This year, I am teaching fourth and sixth grade social science. Until this morning, I had not thought about including anything about September 11th in my lesson plans. The same thing happened after Labor Day; however, I realized the children needed to know how the Labor Movement fought for our rights, especially considering the currently many governors have tried to end collective bargaining.
My Labor Day lesson plans revolved around the photography of child labor by Lewis Hine. Children selected photos and completed analysis. We discussed how child labor and sweatshops still exist, and America’s appetite for cheap goods (yes, I mentioned Wal*Mart causing a shocked look in their eyes) continues the practice today.
How should I present information on the terrorist attacks of 9/11?
Sixth graders were born that year; fourth graders were not even alive. These children cannot conjure up the image over and over again in their brains of the World Trade Center towers being attacked. Do I show them videos of it?
What do I say about why it happened? What do I say about how we reacted? What do I say about Iraq and Afghanistan?
How do I explain that the worse terrorist attack in US history caused us to lose personal freedoms and rights?
The BBC has a rather benign site that explains the attacks. I suppose we will start there. I will share my own personal experience that day, nursing my little baby wondering what sort of world she would live in. As I wrote last year,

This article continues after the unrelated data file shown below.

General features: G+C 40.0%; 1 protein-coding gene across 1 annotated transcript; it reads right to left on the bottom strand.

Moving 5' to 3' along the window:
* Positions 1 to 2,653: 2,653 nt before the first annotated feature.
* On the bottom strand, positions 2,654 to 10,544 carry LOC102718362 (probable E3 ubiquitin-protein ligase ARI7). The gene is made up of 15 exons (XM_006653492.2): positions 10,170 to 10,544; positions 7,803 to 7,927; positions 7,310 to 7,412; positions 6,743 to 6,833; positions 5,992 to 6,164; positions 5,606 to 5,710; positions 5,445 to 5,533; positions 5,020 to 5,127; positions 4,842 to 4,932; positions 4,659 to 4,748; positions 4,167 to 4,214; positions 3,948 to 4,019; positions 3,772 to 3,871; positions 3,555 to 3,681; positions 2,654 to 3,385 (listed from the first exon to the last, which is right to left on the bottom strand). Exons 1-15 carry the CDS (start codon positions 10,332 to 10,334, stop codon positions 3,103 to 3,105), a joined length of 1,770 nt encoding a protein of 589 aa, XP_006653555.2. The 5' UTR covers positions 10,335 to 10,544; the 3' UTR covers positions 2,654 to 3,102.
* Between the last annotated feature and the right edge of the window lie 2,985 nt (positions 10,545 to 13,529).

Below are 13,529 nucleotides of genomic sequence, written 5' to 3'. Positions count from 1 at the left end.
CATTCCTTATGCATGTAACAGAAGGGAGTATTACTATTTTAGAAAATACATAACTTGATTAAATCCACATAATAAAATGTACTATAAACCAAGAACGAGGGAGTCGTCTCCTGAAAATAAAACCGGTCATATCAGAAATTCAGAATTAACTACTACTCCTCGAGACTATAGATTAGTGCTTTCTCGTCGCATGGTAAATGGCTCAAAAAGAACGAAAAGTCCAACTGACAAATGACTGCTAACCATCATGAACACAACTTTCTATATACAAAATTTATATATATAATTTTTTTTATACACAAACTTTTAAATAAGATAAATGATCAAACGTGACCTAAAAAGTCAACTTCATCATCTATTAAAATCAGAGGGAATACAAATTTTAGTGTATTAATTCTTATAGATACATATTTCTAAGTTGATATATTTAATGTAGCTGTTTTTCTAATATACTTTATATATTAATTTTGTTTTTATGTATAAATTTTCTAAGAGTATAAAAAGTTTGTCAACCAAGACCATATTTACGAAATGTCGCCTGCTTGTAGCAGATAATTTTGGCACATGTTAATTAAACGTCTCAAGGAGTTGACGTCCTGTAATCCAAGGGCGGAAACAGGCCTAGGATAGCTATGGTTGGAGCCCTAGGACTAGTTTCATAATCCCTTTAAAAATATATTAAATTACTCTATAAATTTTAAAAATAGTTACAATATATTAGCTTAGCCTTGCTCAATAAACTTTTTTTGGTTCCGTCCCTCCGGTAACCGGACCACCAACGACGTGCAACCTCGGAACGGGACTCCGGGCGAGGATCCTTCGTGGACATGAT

I still don’t know how to explain 9/11 to my children. Where to begin? Do we start with the Crusades or jump to Wilson’s League of Nations? How about the basic emotion of hate? Prejudice? Cultural insensitivity? Oil? Middle East policies? Israel? Terrorism? War? Love? Peace? Tolerance? Religion?
There are many wonderful resources available to help us teach the post 9/11 generation about the event. Teachinghistory.org is a rich source, as is the 9/11 Memorial site, where lesson plans include common core standards. One common theme is heroism. As individuals, our nations showed our strength. There were many heroes that day and for many days after, as we united to help the victims. As a government, I am not sure we had the same heroic response.
I suppose I will let the children lead the lesson and see where their tender hearts take us.
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